I had some sort of stomach bug this week and spent an inordinate amount of time in the bathroom where I keep my stack oF Reader's Digest. I've read several articles of late about unlicensed drivers, and there is a particularly interesting one in this month's RD issue.
A statistic quoted..."One in five fatal crashes per year involves a driver without a proper license." That puzzles me. The immediate question that popped to my mind...Why would not having a license play a part in fatalities? I don't think the tests we're given at the DMV really test your ability to drive in the real world, anyhow. But I understood as I read on.
The point of the article is that we have far too many people STILL driving after their licenses have been revoked. But how do you stop that? One scenario revealed took place in Washington DC. A TV crew stationed themselves at a local courthouse and secretly followed people who had just lost their driving rights back to their cars, where they promptly got in and drove away. Did anyone do anything? Nothing was mentioned.
Two states have started impounding the vehicles of offenders, making it less likely they will repeat the offense. Maybe all states should, even if the vehicle belongs to someone else. Make others accountable to lessen the number willing to jeopardize their own licenses by loaning their mode of transportation. People can only drive if they have wheels. Right? It's a good start.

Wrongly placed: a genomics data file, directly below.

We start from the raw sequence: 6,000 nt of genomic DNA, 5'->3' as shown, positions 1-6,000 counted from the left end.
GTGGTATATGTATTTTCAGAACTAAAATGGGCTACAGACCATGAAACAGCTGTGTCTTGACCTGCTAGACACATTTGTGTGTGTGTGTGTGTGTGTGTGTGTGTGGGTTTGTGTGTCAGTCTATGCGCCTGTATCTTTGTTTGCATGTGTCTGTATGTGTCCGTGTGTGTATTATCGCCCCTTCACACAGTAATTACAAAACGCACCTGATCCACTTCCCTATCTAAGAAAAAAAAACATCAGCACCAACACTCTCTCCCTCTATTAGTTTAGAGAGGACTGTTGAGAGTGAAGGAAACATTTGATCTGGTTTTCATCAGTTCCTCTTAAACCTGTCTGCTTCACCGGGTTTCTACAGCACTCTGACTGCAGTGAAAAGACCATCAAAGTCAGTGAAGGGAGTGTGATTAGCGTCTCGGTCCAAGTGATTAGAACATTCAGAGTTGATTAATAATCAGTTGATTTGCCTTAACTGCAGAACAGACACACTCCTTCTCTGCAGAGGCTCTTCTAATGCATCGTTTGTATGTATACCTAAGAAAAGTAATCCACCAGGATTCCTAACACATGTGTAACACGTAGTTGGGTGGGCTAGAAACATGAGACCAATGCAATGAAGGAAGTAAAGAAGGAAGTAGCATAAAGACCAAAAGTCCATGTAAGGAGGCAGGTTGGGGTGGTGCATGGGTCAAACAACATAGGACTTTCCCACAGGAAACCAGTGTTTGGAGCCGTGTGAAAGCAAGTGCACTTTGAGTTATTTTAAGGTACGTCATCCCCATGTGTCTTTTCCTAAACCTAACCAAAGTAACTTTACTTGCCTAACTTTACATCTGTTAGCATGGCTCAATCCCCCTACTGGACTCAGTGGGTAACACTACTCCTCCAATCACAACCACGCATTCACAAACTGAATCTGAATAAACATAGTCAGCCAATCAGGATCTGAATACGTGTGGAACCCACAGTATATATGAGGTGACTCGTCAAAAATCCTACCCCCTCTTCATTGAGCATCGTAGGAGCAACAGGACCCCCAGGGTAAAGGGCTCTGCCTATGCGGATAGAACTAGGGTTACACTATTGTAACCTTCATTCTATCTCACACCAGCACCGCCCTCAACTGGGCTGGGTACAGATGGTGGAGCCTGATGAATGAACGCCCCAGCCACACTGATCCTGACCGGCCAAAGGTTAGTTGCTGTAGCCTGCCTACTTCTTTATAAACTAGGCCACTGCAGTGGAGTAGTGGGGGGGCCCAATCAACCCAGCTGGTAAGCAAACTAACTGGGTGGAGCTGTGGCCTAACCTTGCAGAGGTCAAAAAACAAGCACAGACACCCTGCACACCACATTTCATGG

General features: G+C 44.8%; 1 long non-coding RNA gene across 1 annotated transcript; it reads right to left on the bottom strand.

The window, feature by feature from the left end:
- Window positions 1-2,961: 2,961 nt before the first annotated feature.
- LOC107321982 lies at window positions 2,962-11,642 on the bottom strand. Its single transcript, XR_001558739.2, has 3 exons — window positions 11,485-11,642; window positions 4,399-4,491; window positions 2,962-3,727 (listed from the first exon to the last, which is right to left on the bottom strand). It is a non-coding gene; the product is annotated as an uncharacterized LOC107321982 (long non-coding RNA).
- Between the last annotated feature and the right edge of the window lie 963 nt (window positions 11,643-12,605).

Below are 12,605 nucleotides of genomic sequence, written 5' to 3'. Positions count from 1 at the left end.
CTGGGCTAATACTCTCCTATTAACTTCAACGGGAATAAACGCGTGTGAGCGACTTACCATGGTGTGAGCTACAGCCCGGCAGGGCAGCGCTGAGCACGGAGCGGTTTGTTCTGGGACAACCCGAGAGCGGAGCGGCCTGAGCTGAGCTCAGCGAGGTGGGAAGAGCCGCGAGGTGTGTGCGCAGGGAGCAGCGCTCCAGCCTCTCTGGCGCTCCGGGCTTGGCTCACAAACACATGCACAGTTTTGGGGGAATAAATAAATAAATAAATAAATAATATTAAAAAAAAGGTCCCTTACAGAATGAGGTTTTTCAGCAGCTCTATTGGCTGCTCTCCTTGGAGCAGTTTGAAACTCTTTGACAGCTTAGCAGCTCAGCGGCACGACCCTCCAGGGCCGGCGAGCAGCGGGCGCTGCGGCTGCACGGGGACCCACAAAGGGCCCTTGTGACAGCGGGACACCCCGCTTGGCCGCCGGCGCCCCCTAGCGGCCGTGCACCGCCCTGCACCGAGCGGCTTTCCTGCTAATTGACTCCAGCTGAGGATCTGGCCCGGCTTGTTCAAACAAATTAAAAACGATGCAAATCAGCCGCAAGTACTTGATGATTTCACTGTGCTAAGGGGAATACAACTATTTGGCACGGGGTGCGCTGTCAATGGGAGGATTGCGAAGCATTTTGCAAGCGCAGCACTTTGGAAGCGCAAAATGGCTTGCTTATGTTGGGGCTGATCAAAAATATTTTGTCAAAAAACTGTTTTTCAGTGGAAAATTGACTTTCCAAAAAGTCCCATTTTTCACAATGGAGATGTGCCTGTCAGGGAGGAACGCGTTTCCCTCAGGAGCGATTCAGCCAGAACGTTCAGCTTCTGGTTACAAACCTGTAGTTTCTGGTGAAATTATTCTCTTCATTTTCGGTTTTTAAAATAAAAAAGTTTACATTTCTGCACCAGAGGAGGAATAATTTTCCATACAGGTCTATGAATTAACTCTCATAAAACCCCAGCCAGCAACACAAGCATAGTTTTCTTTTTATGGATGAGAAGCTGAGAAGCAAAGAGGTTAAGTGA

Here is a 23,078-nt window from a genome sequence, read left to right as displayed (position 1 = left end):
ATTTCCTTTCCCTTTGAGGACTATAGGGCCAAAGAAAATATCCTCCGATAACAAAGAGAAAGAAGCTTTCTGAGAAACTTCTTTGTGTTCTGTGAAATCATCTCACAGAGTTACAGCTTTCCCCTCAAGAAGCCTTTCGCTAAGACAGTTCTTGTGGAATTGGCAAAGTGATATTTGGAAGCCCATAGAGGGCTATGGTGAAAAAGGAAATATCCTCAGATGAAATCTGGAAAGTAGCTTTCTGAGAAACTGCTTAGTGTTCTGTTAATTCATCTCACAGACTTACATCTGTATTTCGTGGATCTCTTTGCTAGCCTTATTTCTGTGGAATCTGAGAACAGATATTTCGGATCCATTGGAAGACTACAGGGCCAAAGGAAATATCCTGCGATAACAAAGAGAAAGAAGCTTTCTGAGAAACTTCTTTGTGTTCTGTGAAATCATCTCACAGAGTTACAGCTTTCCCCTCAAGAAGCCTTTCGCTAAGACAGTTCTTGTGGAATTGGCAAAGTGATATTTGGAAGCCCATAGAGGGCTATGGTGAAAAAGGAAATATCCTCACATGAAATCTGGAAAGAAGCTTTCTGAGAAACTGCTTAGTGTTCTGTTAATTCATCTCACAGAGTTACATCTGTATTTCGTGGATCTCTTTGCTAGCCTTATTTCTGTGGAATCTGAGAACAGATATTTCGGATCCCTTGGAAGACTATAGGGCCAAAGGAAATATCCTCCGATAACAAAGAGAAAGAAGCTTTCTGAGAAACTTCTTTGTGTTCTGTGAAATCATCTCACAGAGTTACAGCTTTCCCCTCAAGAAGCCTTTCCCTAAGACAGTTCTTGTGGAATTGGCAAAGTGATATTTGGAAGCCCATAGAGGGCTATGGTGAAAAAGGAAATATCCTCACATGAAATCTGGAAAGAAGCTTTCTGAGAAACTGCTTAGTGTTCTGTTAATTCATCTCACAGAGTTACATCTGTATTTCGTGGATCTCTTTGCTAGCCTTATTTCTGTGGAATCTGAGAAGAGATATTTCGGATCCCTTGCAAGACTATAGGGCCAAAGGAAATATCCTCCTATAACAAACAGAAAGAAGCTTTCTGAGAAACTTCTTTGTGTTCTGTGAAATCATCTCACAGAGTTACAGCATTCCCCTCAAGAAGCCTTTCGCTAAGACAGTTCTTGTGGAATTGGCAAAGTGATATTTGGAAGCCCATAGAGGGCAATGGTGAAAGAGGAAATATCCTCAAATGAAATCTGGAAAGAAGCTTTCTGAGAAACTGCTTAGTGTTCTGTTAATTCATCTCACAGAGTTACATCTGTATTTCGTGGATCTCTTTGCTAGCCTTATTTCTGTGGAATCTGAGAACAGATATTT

I truly believe deaths could be drastically reduced if police didn't pursue these people with such aggression. One woman, mentioned in the article, was fleeing lawmen when she broadsided another car. Did they really need to actively pursue her? They have her license number and can track the car, so why put other people in jeopardy? Is this such an immediate threat that it has to escalate at that particular minute? I think not. Use the license plate to find where she lives. Arrest her when she's not behind the wheel of a potential murder weapon. Under the stress of pending arrest and conviction, people frequently do not react with reason. This has been proven time and again.
Anyone who watches COPs on TV knows you can't outrun the radio, but still people try. It's part of our "Fight or Flight" response to stress. So, for the police, there's a time to take action and a time to use common sense. I've read about too many incidents where the police were in pursuit and their efforts caused a fatal collision. It's time to set realistic priorities in determining deadly force.